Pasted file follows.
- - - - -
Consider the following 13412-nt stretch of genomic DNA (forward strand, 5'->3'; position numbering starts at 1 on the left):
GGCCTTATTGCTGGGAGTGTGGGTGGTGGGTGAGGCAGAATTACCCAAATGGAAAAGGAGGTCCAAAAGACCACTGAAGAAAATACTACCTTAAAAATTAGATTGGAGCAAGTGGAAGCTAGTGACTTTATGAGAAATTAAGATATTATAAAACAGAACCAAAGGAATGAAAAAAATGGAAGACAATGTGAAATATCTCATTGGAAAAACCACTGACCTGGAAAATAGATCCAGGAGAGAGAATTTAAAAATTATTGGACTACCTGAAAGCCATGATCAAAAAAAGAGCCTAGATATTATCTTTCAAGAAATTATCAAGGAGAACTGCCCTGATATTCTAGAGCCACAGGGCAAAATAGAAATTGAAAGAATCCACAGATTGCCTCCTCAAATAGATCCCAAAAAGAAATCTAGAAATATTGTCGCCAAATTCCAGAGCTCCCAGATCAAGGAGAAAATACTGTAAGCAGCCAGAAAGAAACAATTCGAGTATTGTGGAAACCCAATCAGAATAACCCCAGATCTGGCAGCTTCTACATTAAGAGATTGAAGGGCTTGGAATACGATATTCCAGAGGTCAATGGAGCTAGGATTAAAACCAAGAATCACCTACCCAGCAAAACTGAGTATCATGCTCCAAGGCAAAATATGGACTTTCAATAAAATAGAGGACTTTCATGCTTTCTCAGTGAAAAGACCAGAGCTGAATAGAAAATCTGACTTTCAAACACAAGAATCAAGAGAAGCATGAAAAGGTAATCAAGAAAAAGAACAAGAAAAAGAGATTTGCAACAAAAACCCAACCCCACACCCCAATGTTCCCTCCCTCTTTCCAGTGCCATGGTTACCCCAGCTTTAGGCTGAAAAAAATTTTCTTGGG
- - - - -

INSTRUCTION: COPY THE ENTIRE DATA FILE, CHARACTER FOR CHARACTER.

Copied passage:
Consider the following 13412-nt stretch of genomic DNA (forward strand, 5'->3'; position numbering starts at 1 on the left):
GGCCTTATTGCTGGGAGTGTGGGTGGTGGGTGAGGCAGAATTACCCAAATGGAAAAGGAGGTCCAAAAGACCACTGAAGAAAATACTACCTTAAAAATTAGATTGGAGCAAGTGGAAGCTAGTGACTTTATGAGAAATTAAGATATTATAAAACAGAACCAAAGGAATGAAAAAAATGGAAGACAATGTGAAATATCTCATTGGAAAAACCACTGACCTGGAAAATAGATCCAGGAGAGAGAATTTAAAAATTATTGGACTACCTGAAAGCCATGATCAAAAAAAGAGCCTAGATATTATCTTTCAAGAAATTATCAAGGAGAACTGCCCTGATATTCTAGAGCCACAGGGCAAAATAGAAATTGAAAGAATCCACAGATTGCCTCCTCAAATAGATCCCAAAAAGAAATCTAGAAATATTGTCGCCAAATTCCAGAGCTCCCAGATCAAGGAGAAAATACTGTAAGCAGCCAGAAAGAAACAATTCGAGTATTGTGGAAACCCAATCAGAATAACCCCAGATCTGGCAGCTTCTACATTAAGAGATTGAAGGGCTTGGAATACGATATTCCAGAGGTCAATGGAGCTAGGATTAAAACCAAGAATCACCTACCCAGCAAAACTGAGTATCATGCTCCAAGGCAAAATATGGACTTTCAATAAAATAGAGGACTTTCATGCTTTCTCAGTGAAAAGACCAGAGCTGAATAGAAAATCTGACTTTCAAACACAAGAATCAAGAGAAGCATGAAAAGGTAATCAAGAAAAAGAACAAGAAAAAGAGATTTGCAACAAAAACCCAACCCCACACCCCAATGTTCCCTCCCTCTTTCCAGTGCCATGGTTACCCCAGCTTTAGGCTGAAAAAAATTTTCTTGGG